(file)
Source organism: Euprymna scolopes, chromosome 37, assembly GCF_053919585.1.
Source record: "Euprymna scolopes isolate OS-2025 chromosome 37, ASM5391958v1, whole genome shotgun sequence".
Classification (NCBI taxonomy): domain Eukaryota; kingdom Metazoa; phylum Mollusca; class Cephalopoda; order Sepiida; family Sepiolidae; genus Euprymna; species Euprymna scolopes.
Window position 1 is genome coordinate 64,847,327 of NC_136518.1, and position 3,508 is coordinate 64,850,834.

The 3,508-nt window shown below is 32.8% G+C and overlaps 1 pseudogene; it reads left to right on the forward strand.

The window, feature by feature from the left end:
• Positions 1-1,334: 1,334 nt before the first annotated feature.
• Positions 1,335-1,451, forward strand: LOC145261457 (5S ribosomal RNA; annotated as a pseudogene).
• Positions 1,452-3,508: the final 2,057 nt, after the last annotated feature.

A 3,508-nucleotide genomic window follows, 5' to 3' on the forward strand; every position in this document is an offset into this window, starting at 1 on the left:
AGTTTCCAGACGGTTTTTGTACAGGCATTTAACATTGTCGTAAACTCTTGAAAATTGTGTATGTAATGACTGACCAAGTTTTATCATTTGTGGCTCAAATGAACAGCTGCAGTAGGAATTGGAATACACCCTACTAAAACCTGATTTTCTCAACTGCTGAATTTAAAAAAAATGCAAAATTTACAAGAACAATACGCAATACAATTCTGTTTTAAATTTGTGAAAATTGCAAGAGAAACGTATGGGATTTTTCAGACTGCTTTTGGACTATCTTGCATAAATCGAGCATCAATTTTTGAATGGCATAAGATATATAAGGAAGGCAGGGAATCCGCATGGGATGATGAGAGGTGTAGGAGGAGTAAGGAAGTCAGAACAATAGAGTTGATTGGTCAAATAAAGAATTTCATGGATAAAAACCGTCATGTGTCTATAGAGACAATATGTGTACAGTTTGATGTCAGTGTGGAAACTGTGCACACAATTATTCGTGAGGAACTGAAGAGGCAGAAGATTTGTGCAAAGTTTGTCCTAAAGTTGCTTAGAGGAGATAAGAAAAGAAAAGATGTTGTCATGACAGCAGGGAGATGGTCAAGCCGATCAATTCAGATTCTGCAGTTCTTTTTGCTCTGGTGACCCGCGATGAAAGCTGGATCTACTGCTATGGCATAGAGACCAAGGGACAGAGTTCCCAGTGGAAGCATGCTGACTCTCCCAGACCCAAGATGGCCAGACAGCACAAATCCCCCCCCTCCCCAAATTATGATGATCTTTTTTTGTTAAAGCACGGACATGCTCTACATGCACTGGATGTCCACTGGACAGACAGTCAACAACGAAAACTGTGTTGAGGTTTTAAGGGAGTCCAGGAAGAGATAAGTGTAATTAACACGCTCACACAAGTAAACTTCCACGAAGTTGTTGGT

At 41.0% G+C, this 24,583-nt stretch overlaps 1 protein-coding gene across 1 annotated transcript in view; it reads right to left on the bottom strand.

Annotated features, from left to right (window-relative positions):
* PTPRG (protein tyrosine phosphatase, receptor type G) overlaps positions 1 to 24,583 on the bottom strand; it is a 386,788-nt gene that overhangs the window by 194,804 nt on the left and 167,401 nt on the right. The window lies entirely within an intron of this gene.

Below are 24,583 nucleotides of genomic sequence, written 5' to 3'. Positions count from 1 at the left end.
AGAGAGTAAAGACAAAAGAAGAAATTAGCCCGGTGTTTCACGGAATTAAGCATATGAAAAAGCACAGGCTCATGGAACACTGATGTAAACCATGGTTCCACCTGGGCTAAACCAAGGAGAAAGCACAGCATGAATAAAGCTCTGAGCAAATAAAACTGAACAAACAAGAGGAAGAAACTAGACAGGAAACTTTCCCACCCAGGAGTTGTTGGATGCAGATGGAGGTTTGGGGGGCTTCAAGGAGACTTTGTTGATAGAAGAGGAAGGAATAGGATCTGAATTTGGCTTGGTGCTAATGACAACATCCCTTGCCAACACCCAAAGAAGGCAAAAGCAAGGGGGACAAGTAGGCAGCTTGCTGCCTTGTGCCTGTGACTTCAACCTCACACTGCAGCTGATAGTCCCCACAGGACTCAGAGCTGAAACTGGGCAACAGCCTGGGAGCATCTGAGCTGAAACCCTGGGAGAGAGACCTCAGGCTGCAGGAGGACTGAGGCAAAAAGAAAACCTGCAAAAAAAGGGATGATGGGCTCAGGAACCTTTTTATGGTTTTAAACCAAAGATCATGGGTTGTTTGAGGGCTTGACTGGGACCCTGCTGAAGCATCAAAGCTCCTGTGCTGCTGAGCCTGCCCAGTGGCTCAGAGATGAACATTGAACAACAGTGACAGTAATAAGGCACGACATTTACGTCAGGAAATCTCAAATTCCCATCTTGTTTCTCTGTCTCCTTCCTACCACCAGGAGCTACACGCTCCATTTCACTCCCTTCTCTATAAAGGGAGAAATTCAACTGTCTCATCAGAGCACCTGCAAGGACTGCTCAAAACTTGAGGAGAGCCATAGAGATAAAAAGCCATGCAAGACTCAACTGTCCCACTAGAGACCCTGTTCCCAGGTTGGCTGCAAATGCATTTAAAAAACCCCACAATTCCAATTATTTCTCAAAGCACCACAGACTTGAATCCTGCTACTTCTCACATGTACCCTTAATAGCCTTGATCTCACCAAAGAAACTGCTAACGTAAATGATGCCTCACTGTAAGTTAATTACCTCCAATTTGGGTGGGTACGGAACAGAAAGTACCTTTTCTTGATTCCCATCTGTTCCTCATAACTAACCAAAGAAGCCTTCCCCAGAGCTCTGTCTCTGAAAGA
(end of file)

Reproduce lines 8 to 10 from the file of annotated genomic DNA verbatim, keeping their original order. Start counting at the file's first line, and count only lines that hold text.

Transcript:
• Positions 1,335-1,451, forward strand: LOC145261457 (5S ribosomal RNA; annotated as a pseudogene).
• Positions 1,452-3,508: the final 2,057 nt, after the last annotated feature.

A 3,508-nucleotide genomic window follows, 5' to 3' on the forward strand; every position in this document is an offset into this window, starting at 1 on the left: